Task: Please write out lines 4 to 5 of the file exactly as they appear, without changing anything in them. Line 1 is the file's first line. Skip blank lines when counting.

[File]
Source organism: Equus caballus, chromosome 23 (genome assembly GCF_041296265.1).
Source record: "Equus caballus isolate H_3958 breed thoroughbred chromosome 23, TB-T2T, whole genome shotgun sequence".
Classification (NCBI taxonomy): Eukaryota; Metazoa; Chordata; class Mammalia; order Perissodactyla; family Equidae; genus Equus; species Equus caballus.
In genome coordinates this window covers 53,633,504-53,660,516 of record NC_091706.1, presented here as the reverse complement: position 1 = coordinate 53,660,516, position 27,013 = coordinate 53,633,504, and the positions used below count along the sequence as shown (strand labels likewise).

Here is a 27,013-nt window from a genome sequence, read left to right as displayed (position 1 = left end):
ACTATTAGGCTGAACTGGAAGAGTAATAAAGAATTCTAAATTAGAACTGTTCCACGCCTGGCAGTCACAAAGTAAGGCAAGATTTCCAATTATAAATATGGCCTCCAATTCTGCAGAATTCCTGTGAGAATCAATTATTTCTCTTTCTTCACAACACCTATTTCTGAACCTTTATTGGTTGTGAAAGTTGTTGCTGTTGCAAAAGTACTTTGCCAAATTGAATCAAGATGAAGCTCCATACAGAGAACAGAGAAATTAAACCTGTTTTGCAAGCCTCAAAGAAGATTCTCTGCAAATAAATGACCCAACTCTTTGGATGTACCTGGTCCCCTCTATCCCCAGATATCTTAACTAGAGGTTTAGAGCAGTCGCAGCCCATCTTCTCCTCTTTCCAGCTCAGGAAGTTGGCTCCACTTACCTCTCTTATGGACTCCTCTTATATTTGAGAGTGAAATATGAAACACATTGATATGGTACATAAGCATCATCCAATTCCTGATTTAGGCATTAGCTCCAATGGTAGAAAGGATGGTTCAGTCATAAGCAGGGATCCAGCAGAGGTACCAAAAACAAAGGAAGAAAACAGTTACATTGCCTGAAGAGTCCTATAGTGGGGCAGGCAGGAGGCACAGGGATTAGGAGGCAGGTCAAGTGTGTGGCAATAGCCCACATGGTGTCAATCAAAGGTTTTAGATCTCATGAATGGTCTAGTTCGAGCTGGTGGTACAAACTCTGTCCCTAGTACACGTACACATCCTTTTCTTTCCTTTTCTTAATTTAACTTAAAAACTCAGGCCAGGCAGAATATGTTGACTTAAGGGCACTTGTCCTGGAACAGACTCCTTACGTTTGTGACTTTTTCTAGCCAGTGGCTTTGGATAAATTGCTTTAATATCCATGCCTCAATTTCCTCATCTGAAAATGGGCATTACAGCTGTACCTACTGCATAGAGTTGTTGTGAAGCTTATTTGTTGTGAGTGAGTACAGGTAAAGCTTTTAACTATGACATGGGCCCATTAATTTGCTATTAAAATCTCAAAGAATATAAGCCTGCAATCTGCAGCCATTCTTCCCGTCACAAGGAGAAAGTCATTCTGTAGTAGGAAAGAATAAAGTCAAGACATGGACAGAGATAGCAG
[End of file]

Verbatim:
In genome coordinates this window covers 53,633,504-53,660,516 of record NC_091706.1, presented here as the reverse complement: position 1 = coordinate 53,660,516, position 27,013 = coordinate 53,633,504, and the positions used below count along the sequence as shown (strand labels likewise).

Here is a 27,013-nt window from a genome sequence, read left to right as displayed (position 1 = left end):